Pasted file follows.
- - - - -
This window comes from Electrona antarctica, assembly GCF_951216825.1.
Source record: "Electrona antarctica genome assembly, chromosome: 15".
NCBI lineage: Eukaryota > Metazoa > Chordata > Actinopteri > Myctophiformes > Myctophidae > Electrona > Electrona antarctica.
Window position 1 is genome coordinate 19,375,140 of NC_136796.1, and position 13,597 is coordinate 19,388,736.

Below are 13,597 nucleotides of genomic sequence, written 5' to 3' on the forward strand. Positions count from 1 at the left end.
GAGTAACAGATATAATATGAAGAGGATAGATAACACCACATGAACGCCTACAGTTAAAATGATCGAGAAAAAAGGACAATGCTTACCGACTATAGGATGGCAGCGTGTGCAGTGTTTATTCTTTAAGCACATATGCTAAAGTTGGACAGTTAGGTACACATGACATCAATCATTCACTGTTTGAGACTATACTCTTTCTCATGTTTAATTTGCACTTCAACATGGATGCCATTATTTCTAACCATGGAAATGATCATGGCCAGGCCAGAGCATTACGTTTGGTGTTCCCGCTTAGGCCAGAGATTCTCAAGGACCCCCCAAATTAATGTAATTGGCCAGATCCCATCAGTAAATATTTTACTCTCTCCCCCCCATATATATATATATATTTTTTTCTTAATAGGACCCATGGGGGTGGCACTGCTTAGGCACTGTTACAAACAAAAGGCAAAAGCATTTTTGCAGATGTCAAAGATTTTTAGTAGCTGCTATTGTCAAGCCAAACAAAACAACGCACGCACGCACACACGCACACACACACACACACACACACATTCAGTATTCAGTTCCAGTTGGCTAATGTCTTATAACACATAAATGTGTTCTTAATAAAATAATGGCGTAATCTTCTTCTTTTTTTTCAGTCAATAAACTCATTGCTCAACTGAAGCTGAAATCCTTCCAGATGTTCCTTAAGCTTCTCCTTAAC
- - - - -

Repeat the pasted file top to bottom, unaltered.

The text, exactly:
This window comes from Electrona antarctica, assembly GCF_951216825.1.
Source record: "Electrona antarctica genome assembly, chromosome: 15".
NCBI lineage: Eukaryota > Metazoa > Chordata > Actinopteri > Myctophiformes > Myctophidae > Electrona > Electrona antarctica.
Window position 1 is genome coordinate 19,375,140 of NC_136796.1, and position 13,597 is coordinate 19,388,736.

Below are 13,597 nucleotides of genomic sequence, written 5' to 3' on the forward strand. Positions count from 1 at the left end.
GAGTAACAGATATAATATGAAGAGGATAGATAACACCACATGAACGCCTACAGTTAAAATGATCGAGAAAAAAGGACAATGCTTACCGACTATAGGATGGCAGCGTGTGCAGTGTTTATTCTTTAAGCACATATGCTAAAGTTGGACAGTTAGGTACACATGACATCAATCATTCACTGTTTGAGACTATACTCTTTCTCATGTTTAATTTGCACTTCAACATGGATGCCATTATTTCTAACCATGGAAATGATCATGGCCAGGCCAGAGCATTACGTTTGGTGTTCCCGCTTAGGCCAGAGATTCTCAAGGACCCCCCAAATTAATGTAATTGGCCAGATCCCATCAGTAAATATTTTACTCTCTCCCCCCCATATATATATATATATTTTTTTCTTAATAGGACCCATGGGGGTGGCACTGCTTAGGCACTGTTACAAACAAAAGGCAAAAGCATTTTTGCAGATGTCAAAGATTTTTAGTAGCTGCTATTGTCAAGCCAAACAAAACAACGCACGCACGCACACACGCACACACACACACACACACACACATTCAGTATTCAGTTCCAGTTGGCTAATGTCTTATAACACATAAATGTGTTCTTAATAAAATAATGGCGTAATCTTCTTCTTTTTTTTCAGTCAATAAACTCATTGCTCAACTGAAGCTGAAATCCTTCCAGATGTTCCTTAAGCTTCTCCTTAAC